Content marketers might actually have no idea which metrics translate into actual business results, but content marketing companies are seeing a huge uptick in venture financing, anyway.
Out this week from CB Insights is a report that content marketing startups raised $292 million dollars across 44 deals in the 12 months spanning the Q2 2013 to Q1 2014. This was a 47 percent bump in deal activity over the year prior, but a 125 percent spike in dollars, as latter-stage companies like Percolate, NewsCred and Contently rolled out big funding rounds.
Content marketing is a business sector that is a byproduct of the sheer amount of noise on the Internet. People need qualified resources to guide them through the muck. Even if no one quite knows the magic formula, there’s a consensus that some sort of formula is needed.
As Union Ventures’ Fred Wilson wrote on his blog last year — and is cited by CB Ventures:
There is a growing market out there for content marketing… in which brands, marketers, retailers and other businesses create blogs, Twitter accounts, Facebook pages and the like and then spend money filling those pages with content. I like to think of this as moving the message from a banner to your brand and changing the engagement from a view to a conversation.
It’s not a new trend. Just an exacerbated demand. NewsCred was founded in 2008, Percolate in 2010 and Contently in 2011. The three companies together took in $58 million in VC in the past 12 months. While there was the usual whirlpool of early stage challengers — Atomic Reach, DivvyHQ, OneSpot, Quill, Triblio, Written — all performing a host of interchangeable functions, for the companies that can rise out of that noise, some real promise lies in wait.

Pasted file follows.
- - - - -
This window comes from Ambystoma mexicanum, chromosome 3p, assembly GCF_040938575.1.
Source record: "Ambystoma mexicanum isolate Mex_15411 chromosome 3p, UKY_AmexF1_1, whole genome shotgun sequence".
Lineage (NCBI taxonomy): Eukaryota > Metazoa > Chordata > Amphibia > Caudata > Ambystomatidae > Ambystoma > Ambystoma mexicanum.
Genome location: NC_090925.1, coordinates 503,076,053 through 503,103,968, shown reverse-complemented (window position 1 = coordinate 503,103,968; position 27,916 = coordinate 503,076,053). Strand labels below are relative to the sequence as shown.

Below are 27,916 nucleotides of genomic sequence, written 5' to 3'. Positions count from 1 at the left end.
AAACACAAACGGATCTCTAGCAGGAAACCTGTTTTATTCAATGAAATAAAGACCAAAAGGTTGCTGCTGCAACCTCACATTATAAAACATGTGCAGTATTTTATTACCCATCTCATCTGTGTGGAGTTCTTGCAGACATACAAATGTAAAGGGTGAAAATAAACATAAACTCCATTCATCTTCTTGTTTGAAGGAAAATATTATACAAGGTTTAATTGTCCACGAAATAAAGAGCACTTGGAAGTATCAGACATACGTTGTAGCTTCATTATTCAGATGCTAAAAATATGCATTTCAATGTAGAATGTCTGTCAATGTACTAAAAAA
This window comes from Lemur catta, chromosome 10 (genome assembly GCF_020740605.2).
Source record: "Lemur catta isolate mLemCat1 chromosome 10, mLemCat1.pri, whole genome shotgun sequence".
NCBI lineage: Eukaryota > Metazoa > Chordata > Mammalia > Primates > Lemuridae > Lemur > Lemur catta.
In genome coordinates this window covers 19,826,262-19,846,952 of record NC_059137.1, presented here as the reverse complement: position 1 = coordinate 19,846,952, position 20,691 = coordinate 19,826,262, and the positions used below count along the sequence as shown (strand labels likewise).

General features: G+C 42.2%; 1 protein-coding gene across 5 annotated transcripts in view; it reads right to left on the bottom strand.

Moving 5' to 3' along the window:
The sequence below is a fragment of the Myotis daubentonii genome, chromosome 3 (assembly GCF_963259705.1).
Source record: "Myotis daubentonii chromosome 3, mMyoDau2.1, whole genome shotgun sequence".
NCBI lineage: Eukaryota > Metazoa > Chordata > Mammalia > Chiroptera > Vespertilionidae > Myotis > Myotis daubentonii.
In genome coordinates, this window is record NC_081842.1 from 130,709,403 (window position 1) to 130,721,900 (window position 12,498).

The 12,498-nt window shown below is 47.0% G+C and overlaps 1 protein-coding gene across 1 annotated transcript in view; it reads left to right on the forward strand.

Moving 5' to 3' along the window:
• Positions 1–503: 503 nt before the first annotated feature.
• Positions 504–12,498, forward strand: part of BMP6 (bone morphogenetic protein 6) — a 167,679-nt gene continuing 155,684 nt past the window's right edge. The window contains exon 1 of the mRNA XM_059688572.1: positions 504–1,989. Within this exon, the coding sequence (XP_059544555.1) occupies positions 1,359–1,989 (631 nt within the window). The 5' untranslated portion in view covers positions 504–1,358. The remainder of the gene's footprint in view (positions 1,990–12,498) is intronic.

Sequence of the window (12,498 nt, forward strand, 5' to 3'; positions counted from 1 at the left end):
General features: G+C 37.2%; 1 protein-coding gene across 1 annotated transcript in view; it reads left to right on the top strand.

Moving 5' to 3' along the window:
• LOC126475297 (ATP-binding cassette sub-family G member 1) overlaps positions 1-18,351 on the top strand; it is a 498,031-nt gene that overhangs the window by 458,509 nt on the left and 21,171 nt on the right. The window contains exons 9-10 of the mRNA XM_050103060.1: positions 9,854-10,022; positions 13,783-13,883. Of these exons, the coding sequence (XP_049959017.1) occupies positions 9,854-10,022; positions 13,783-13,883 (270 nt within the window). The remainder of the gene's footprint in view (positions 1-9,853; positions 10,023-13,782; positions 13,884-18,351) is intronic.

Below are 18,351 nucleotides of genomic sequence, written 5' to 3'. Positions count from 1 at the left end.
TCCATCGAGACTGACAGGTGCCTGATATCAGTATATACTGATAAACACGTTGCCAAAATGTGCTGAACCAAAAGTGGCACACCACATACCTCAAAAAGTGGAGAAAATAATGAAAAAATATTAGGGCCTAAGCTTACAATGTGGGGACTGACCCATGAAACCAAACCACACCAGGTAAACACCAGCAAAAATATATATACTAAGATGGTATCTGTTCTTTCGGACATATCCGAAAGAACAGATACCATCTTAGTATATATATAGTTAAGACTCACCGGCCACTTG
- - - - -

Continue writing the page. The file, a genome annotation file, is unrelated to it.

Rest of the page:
Mid-stage series B and C funding rounds were where the real action was at this past 12 months. Year-over-year, the amount of seed funding deals remained stagnant, while series B and C deals were up 150 and 75 percent, respectively.
Content is a cruel market. There’s a hidden mystery behind manipulating the billions of eyeballs online each day for brand gain. The Internet has suppressed the market value of content. In this space it will be the companies that can supply content metrics and guidance alongside providing an exchange for content creation, which should have the most opportunity to really scale.
There’s no real consensus in content marketing what metrics to optimize for a desired result. That doesn’t seem to be stopping VC from throwing money at the problem until someone conclusively works it out. For the time being, in the land of the blind, the one-eyed man will remain King.
[illustration by Brad Jonas for Pando]